Because Perl switched to a better hash function _and_ randomised it ages ago.
Having looked at many different fast hashing functions, I'm amazed at how many in the vulnerability report are still using the ancient multiply-by-small-constant and xor/add. That sort of thing tends to need a prime hash table size and a slow 'mod' operation. We have better hash functions that work on a 2^n table sizes.
This page explains near the end: http://www.mirasoldisplays.com/mobile-display-imod-technology
It's bistable, so it retains memory of the image without needing power (or only a little power), which is similar to e-ink.
But it switches much faster than e-ink, so it can do video, presumably consuming power for the regions which change.
If it's anything like the chinese knockoff of the Nokia N900, it'll look identical (right down to the logo) but be completely different and relatively useless.
The bit about my own history was just to illustrate that young people (the target audience for RP apparently) do take an interest in that sort of thing, not to suggest a method! Of course nobody would use that approach any more! (The Elite reference was because David Braben co-authored Elite and is also involved in RP).
If analysing the blob statically, and if you know the instruction architecture, we have much better tools now, including disassemblers, decompilers, type inference and much more. And internet so we can collaborate better.
16MB is a big blob, but it's highly unlikely that much of it is needed to make a useful open source subset of the functionality.
For perspective on speed: Recently I had to reverse engineer about half of a 1.5MB ARM driver blob in some detail, enough to fix bugs and improve performance deep within it. I'm not going to say what it was, only that it took me about 2 weeks with objdump and some scripts, not using more advanced tools. I didn't enjoy it because it was just to fix some bugs the manufacturer left in
But there may be a big fat license prohibiting anyone from openly using the results of that type of deep code analysis on the RP's blob.
Plus, there's the secret GPU/RISC architecture to get to grips with; that's not going to be obvious.
So it would probably have to be Nouveau-style: Run the original, watch its interactions with the device (with tracing probes), replay things, change things randomly, try things, gradually build up a picture through guessing as much as anything. That's a much bigger task than statically analysing a blob's code. (At least, to me it seems so.) I don't know whether it's practical on the RP, and I don't know whether it's too difficult. But it worked with Nouveau - and that now supports a lot of nVidia chips - so not to be dismissed as impossible.
You never start all over after a chip rev. That's why they call them revs, not new architectures. You can diff code in blobs if need be; often the changes for a chip rev are very small.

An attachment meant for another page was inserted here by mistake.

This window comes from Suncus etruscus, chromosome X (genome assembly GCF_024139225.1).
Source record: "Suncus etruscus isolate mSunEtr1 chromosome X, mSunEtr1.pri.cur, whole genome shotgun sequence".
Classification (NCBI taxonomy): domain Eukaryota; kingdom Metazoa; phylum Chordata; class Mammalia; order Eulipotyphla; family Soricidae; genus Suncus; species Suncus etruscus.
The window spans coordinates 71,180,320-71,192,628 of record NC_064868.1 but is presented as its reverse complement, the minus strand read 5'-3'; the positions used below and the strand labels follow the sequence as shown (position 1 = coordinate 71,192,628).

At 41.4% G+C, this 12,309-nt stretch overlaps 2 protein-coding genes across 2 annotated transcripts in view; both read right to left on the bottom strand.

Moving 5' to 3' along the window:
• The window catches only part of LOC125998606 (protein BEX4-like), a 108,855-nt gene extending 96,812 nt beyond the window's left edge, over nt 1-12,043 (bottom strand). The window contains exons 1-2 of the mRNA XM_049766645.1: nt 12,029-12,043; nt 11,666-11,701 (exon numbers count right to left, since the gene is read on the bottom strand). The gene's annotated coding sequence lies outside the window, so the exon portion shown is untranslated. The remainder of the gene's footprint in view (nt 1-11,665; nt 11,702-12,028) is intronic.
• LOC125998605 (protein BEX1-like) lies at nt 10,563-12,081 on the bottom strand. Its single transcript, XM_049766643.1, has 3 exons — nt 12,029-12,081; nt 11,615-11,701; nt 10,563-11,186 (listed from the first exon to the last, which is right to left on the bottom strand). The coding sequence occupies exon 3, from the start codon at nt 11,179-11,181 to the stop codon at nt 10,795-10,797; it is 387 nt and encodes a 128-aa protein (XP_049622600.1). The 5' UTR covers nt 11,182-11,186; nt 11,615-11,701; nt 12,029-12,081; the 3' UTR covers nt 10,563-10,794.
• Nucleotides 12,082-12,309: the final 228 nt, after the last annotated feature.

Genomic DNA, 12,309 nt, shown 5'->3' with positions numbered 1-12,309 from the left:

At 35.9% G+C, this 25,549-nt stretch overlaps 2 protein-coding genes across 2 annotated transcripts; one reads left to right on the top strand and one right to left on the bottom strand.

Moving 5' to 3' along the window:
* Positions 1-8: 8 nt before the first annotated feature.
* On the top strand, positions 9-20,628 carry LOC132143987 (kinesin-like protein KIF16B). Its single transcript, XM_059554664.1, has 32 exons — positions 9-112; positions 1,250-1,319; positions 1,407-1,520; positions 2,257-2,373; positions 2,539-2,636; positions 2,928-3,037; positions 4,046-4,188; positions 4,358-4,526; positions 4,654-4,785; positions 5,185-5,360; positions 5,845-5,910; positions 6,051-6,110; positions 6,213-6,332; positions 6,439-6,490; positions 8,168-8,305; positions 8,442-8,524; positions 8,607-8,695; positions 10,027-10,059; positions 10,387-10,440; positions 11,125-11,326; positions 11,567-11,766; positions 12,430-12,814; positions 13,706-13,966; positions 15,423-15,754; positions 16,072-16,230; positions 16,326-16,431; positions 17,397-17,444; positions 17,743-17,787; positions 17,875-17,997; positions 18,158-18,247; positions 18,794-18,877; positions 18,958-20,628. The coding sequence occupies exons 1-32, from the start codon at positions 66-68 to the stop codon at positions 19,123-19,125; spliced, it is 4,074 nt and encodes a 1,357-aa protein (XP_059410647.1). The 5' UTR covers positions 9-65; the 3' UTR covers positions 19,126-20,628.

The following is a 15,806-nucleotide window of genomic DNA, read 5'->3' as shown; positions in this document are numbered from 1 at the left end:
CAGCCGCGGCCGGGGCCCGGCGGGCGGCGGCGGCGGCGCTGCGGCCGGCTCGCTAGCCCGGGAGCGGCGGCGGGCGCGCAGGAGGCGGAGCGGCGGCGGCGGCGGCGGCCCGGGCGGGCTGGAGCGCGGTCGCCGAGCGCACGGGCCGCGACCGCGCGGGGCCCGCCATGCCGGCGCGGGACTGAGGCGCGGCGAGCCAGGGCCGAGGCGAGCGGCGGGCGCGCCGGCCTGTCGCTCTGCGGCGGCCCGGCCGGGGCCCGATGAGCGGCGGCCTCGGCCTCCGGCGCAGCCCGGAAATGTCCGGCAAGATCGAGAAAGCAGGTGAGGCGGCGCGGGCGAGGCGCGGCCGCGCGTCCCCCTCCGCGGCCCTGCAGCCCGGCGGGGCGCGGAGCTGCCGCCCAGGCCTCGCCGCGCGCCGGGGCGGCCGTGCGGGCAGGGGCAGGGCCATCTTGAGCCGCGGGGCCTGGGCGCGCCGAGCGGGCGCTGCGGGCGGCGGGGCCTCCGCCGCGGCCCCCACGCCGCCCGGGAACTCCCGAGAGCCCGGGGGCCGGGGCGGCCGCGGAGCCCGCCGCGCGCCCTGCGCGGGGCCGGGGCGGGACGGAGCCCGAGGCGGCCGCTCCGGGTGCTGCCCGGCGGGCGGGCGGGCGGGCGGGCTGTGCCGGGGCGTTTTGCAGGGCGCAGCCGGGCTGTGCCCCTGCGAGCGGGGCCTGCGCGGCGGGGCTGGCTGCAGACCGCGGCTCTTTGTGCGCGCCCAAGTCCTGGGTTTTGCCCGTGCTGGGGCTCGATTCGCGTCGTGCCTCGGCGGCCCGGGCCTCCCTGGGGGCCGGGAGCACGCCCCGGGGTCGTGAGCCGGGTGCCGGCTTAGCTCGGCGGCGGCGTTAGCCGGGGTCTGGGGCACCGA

You may be right about needing a lot of 11-year-olds (or others). Luckily the RP is cheap and interesting enough, that it might attract enough interest.
The suggestion isn't all that serious, but nor is it an impossible task, so I think it's worth floating the idea around, see how much interest there is in at least looking further at the practicalities and legalities.
all the software is "open" yet obfuscated
The entire Raspberry Pi depends on a gigantic proprietary blob from Broadcom.
So let's do a Nouveau-style reverse engineering project. How hard can it be?
Sounds like a perfect project for the target audience: curious and talented kids. With a bit of experienced help if they get stuck (seems unlikely to me though, with sufficient time & motivation). Some kids love reverse engineering. I did when I was young and I was far from the only one (but we didn't have an internet to meet each other back then).
(I did loads of reverse engineering from about age 11+ (that was 1983), starting with the BBC and moving on to everything I could get access to, pulling apart games (starting from the binaries), changing behaviours, porting them from tape to floppy disk
These days there's plenty of intersection between embedded control (with GPIOs, I2C etc.) and driving some kind of display.
At the moment, for those applications at low volumes (1000), Raspberry Pi is the only thing I've seen at a competitive price. Everything else - including mini/nano-ITX PCs - are either way too expensive, or lack good video by current standards, or (thinking of STB chips) you can't get the parts without 10-100k volumes, a high initial fee, a big fat NDA, and very buggy drivers/SDK (been there...).
I too am sad that there's not a lot of chip data. I will be getting some Raspberry Pis to trial applications on, but also testing absolutely everything I need to use on it before ordering in quantity. Never trust a manufacturer's specifications - and never trust drivers you can't fix yourself without *lots* of testing. Especially where video is concerned.
It's kinda weird that they can sell them for less than comparable components can be easily bought for, but kinda wonderful compared with everything else out there, if it works as well as they say. I wonder if the low price will really last. And I wonder how long before someone starts a Nouveau-style GPU reverse engineering project
The next person to mention spaghetti stacks to me is going to have his head knocked off. -- Bill Conrad